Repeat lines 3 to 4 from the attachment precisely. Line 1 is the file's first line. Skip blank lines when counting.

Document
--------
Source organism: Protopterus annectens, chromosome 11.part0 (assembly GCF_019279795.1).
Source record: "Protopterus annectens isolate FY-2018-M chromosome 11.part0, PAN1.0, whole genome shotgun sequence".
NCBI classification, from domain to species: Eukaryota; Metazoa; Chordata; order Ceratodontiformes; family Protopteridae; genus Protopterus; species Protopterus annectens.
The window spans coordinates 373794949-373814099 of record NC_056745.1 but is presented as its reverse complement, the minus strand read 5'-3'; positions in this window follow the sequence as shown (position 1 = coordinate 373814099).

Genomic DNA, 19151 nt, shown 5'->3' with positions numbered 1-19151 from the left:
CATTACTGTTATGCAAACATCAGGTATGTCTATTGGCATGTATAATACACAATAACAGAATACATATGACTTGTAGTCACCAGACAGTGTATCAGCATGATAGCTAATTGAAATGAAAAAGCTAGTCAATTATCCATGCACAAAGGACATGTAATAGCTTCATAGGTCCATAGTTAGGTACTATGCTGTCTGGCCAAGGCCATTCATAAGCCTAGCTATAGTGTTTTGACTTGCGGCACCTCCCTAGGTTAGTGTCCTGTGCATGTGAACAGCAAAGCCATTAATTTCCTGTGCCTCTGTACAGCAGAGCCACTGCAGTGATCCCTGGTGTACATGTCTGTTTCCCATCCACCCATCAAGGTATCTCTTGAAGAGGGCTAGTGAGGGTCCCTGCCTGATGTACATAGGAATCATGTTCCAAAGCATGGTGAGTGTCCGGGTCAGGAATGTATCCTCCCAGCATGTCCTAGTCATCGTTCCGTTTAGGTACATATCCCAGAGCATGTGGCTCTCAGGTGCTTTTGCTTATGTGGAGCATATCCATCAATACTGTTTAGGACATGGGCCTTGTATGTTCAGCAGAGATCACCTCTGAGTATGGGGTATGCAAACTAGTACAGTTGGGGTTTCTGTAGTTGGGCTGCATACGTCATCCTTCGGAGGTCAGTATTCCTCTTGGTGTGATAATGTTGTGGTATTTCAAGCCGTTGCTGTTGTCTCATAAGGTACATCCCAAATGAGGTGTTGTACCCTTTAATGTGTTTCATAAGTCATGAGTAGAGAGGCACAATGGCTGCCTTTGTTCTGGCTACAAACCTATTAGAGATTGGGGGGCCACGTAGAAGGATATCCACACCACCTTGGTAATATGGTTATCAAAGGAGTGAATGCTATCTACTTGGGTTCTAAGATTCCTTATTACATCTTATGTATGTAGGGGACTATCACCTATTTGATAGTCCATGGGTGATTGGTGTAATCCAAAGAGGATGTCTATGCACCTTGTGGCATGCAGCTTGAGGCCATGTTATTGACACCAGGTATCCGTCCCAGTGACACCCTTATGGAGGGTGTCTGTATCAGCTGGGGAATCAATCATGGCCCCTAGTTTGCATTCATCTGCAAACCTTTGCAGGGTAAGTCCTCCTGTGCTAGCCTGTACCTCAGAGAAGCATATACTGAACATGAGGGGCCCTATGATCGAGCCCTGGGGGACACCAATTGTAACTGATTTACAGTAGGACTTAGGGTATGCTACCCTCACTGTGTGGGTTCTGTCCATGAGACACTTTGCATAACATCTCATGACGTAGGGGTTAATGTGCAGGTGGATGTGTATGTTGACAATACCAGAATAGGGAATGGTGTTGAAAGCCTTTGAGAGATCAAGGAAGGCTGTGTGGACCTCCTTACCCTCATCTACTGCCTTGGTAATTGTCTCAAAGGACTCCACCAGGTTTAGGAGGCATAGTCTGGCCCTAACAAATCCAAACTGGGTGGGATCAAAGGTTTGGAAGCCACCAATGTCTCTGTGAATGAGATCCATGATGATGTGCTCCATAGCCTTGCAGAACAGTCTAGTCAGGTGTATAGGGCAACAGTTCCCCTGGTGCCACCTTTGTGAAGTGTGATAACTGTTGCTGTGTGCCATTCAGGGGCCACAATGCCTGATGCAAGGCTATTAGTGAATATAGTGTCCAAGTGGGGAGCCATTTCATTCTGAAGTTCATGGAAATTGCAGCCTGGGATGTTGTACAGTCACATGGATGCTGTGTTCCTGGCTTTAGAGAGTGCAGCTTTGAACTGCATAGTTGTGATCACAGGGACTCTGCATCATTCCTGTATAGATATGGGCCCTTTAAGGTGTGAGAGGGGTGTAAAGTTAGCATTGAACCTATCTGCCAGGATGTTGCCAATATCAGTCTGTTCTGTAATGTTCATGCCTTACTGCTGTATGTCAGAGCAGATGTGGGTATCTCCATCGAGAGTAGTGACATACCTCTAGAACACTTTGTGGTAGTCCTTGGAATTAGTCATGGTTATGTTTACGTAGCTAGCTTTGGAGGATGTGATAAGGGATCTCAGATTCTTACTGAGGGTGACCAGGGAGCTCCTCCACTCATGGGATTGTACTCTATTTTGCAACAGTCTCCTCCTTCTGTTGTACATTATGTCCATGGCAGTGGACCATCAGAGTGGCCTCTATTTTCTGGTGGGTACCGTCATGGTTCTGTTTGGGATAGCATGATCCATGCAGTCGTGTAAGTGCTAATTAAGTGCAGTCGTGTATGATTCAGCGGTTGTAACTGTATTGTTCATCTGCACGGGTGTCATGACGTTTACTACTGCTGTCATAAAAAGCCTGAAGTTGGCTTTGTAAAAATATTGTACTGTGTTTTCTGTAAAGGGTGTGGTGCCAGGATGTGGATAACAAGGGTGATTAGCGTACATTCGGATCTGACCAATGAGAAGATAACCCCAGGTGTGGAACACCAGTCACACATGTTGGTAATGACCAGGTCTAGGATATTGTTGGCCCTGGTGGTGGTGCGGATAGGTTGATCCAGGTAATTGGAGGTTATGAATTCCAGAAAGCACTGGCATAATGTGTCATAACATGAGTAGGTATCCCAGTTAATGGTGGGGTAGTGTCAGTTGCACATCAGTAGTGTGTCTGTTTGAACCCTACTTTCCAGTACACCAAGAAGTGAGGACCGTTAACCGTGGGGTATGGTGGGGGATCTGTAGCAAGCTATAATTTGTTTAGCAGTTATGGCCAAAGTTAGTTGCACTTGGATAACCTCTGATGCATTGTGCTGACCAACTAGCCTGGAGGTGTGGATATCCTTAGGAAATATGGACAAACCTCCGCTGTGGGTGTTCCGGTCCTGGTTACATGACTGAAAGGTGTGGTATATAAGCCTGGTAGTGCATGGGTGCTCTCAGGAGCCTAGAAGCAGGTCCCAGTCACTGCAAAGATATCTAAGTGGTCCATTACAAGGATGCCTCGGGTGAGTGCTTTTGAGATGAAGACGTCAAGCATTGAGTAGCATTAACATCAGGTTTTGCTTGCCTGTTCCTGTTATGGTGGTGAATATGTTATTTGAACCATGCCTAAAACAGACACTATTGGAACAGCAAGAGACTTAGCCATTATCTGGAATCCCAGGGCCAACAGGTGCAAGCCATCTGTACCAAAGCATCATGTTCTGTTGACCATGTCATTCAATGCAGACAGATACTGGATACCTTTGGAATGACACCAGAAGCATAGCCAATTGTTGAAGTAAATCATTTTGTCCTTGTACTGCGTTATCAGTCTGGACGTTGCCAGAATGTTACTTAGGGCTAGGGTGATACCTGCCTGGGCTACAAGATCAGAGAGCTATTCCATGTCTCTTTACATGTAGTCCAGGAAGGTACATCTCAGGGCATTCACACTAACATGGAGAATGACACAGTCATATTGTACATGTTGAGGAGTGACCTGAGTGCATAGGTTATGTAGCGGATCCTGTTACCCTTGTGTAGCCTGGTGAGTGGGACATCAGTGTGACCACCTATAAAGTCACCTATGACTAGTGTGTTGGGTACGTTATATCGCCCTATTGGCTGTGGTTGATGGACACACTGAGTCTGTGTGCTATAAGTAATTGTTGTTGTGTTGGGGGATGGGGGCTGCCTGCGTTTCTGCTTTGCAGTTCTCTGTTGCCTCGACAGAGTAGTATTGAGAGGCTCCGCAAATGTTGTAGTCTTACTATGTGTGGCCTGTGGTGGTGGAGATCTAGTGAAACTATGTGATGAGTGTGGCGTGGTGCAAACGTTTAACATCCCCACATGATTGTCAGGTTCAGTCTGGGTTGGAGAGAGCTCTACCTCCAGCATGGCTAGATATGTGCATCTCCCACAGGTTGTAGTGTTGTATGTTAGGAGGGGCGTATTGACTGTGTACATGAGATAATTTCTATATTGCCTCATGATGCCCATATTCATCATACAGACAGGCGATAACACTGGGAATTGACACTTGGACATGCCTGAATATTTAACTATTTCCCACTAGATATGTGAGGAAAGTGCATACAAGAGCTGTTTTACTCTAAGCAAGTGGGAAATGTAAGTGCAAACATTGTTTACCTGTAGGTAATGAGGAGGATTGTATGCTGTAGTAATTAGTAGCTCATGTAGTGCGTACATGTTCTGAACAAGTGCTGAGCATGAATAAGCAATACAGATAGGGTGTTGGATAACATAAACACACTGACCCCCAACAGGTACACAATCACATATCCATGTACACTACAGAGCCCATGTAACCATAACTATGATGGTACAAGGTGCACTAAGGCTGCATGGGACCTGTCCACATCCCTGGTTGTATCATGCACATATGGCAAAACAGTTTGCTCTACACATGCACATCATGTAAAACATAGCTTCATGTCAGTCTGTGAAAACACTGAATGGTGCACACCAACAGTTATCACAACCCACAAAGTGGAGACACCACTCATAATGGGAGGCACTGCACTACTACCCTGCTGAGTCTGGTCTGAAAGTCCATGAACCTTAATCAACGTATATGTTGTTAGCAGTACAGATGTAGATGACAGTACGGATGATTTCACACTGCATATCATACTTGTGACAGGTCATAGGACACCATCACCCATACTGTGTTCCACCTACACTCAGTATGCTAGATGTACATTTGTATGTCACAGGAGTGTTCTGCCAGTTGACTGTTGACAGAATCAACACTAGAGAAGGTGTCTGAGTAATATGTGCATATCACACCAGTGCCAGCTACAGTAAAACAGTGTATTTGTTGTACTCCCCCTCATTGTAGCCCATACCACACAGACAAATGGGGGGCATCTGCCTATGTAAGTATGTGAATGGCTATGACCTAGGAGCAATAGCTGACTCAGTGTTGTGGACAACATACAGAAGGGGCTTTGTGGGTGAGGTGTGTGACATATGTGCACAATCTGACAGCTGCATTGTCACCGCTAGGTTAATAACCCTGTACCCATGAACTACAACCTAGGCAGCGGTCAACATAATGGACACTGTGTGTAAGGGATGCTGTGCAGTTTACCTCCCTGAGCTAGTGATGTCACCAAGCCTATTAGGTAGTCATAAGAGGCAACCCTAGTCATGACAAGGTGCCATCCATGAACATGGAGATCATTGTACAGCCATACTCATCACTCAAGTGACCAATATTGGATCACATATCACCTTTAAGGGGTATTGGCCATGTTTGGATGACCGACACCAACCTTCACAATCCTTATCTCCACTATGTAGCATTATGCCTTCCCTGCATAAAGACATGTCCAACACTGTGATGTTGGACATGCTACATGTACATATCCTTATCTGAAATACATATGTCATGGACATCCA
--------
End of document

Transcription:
NCBI classification, from domain to species: Eukaryota; Metazoa; Chordata; order Ceratodontiformes; family Protopteridae; genus Protopterus; species Protopterus annectens.
The window spans coordinates 373794949-373814099 of record NC_056745.1 but is presented as its reverse complement, the minus strand read 5'-3'; positions in this window follow the sequence as shown (position 1 = coordinate 373814099).